I do not have much range so I have to carry access fuel. Rather than carry jerry cans in the cabin ( what I am use to) I decided to carry 40L in each float compartment
What effect will this have on handling, carrying weight below the centre-line of the air-frame?
I have installed a plywood floor in the compartments that rest on the rivets / ribs.
I could really use advice from experienced pilots on this
I used to do this routinely with my C180.
Same set up with reinforced plywood bottoms. No differences on handling although I did find it harder to get up on the step at max take-off weight when the outside temperature was over 20 degrees.
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I don't know how the weight in the floats (below the center line of the airframe) will behave. I also reached out to the manufacturer of the float for input as well.
Thanks for your input
There are also structural limitations for each compartment.PilotDAR wrote: ↑Mon Jun 03, 2019 5:32 pmAs long as you conform to the W&B limits for the plane, you'll be fine. Don't overload it. The greater portion of the approved weight below the fuselage is not a problem, consider how much weight is down there with a set of amphibs. Or, those pilots who forget to pump out their floats!
Yes, there may be, and they must be followed.There are also structural limitations for each compartment.
There maybe a placard near the compartment, and a reference in the limitations section of the flight manual supplement for the float installation on the plane. Many float installations lack both.
Of course, a pilot must abide by all limitations, and is responsible for determining them (you can't ignore just because the placard was worn off). But commonly, floats and skis get installed on airplanes without such data being conveyed with a placard or FMS. It's a gap in our system that sometimes floats and skis don't have much documentation accompanying them to the next plane.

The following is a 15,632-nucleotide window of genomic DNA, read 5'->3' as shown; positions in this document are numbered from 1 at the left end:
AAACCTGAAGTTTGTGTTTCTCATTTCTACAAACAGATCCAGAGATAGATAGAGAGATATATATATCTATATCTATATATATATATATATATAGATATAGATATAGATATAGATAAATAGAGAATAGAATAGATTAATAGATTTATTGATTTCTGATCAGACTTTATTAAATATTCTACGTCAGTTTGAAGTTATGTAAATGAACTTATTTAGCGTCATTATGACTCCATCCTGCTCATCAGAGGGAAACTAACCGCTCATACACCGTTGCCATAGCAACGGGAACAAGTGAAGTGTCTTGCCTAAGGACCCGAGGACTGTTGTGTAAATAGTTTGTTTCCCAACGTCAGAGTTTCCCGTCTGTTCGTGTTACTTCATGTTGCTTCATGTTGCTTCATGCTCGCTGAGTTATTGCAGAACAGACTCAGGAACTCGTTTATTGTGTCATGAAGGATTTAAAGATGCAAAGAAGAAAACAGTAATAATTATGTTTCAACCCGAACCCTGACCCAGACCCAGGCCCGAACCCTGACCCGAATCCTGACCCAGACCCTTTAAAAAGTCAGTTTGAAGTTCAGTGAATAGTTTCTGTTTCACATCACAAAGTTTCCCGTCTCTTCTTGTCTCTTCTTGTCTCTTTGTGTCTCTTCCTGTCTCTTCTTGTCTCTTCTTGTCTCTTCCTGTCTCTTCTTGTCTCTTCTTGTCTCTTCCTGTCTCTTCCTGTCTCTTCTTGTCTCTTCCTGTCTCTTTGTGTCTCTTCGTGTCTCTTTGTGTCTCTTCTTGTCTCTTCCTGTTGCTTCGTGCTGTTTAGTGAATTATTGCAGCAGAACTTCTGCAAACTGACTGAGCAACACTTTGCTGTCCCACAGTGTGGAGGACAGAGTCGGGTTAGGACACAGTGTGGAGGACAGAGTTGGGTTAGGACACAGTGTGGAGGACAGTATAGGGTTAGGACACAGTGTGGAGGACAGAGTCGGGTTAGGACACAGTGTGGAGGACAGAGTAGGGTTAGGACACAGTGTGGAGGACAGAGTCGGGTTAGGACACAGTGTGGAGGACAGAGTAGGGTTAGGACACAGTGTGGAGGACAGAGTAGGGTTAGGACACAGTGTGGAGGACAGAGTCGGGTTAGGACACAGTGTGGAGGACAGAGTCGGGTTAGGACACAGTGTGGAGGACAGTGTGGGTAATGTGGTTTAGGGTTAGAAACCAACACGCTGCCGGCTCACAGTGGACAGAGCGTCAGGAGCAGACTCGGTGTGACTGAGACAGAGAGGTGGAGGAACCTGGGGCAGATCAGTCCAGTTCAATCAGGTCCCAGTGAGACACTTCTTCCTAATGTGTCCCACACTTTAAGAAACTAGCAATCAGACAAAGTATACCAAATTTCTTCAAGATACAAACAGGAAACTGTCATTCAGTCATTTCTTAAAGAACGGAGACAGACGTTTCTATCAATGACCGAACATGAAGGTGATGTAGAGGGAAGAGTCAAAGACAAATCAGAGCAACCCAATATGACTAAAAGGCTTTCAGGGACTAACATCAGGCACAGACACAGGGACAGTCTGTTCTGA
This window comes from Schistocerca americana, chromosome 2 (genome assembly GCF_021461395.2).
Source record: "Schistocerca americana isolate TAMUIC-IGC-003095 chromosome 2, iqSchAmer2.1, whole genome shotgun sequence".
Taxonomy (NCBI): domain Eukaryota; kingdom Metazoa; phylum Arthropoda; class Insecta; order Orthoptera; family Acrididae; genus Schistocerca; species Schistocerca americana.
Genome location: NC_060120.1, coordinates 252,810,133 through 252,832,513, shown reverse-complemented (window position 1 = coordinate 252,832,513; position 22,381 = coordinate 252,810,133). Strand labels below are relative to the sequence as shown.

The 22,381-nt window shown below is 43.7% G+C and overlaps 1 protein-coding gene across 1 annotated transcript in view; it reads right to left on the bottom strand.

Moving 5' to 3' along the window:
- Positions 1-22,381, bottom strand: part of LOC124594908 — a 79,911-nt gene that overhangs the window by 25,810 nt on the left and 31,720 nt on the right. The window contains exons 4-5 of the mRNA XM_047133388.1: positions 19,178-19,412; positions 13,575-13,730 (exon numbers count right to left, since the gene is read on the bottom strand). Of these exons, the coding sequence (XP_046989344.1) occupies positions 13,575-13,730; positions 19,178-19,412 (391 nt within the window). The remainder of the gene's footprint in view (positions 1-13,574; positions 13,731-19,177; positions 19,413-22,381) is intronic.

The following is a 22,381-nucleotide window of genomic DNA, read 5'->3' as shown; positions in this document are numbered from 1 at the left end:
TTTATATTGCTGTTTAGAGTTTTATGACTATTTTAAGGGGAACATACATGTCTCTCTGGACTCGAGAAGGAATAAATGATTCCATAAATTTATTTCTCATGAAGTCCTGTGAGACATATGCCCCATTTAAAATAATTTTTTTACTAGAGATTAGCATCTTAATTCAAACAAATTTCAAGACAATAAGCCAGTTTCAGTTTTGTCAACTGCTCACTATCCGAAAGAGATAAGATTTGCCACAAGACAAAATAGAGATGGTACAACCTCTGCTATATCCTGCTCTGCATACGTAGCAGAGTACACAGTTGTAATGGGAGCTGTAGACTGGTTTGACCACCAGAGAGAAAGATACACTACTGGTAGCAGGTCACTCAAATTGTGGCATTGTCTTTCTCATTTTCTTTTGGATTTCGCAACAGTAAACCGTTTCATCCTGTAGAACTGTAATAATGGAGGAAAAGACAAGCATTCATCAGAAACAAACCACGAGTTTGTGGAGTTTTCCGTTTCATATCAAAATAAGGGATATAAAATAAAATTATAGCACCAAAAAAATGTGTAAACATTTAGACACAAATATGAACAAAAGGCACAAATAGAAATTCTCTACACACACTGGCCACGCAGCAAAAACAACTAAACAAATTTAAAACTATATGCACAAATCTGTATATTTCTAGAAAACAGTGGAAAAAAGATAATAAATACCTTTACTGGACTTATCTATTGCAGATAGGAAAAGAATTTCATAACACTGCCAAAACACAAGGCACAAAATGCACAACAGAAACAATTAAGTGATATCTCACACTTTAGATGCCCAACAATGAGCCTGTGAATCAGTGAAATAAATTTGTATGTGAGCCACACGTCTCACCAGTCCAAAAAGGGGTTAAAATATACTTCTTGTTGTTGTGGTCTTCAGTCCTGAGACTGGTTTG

I did check back that the Aerocet 3400 amphibs I had installed on my friend's 182 do have an FMS, and a 100 pound limitation per compartment.
I opine that for many light floatplanes, particularly amphibs, that this is a self solving problem, as the airplane does not have enough excess payload to allow the plane to carry enough to overload the float compartments!
I did several seasons hauling fuel and other items all over the Arctic in the float compartments of a Cessna 185 amphibian.
My experience is that it WILL take longer to get on the step and WILL take a longer water run than if you put the same weight in the cabin. Up to 20% longer takeoff runs depending on weights and density altitude.
Carry only items that do not mater if they get wet. There is always a bit of water in the floats and everything will be wet.
I would reinforce...DO NOT OVERLOAD the float compartments. DO NOT put fish in the float compartments unless you know EXACTLY how much they weight!
80 liters of fuel in the floats (176 lbs) might make it very doggy at gross weight getting off the water. Be very careful of short takeoff areas.
Lol. There must be a story behind this.
Keep the load in the compartments within the limitations for the floats and don’t load anything pointy or sharp. Most importantly don’t put anything corrosive in there, a battery, case of pop, etc.
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